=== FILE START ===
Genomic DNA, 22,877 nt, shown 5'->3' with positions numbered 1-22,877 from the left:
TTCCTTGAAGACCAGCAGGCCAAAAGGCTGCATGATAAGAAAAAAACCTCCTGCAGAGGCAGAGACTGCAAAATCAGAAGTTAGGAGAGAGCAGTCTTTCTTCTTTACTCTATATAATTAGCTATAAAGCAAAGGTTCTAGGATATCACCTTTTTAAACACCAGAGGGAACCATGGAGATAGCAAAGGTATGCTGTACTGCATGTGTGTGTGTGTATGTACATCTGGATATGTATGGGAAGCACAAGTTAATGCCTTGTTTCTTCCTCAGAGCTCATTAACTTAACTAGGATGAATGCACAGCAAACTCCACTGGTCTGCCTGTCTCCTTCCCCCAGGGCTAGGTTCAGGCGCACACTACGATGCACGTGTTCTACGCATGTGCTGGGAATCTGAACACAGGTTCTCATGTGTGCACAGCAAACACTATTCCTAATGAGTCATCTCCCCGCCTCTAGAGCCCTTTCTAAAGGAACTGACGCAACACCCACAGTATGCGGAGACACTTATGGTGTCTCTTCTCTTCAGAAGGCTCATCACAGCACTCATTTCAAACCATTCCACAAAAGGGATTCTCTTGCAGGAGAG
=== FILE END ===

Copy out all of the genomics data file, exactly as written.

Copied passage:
Genomic DNA, 22,877 nt, shown 5'->3' with positions numbered 1-22,877 from the left:
TTCCTTGAAGACCAGCAGGCCAAAAGGCTGCATGATAAGAAAAAAACCTCCTGCAGAGGCAGAGACTGCAAAATCAGAAGTTAGGAGAGAGCAGTCTTTCTTCTTTACTCTATATAATTAGCTATAAAGCAAAGGTTCTAGGATATCACCTTTTTAAACACCAGAGGGAACCATGGAGATAGCAAAGGTATGCTGTACTGCATGTGTGTGTGTGTATGTACATCTGGATATGTATGGGAAGCACAAGTTAATGCCTTGTTTCTTCCTCAGAGCTCATTAACTTAACTAGGATGAATGCACAGCAAACTCCACTGGTCTGCCTGTCTCCTTCCCCCAGGGCTAGGTTCAGGCGCACACTACGATGCACGTGTTCTACGCATGTGCTGGGAATCTGAACACAGGTTCTCATGTGTGCACAGCAAACACTATTCCTAATGAGTCATCTCCCCGCCTCTAGAGCCCTTTCTAAAGGAACTGACGCAACACCCACAGTATGCGGAGACACTTATGGTGTCTCTTCTCTTCAGAAGGCTCATCACAGCACTCATTTCAAACCATTCCACAAAAGGGATTCTCTTGCAGGAGAG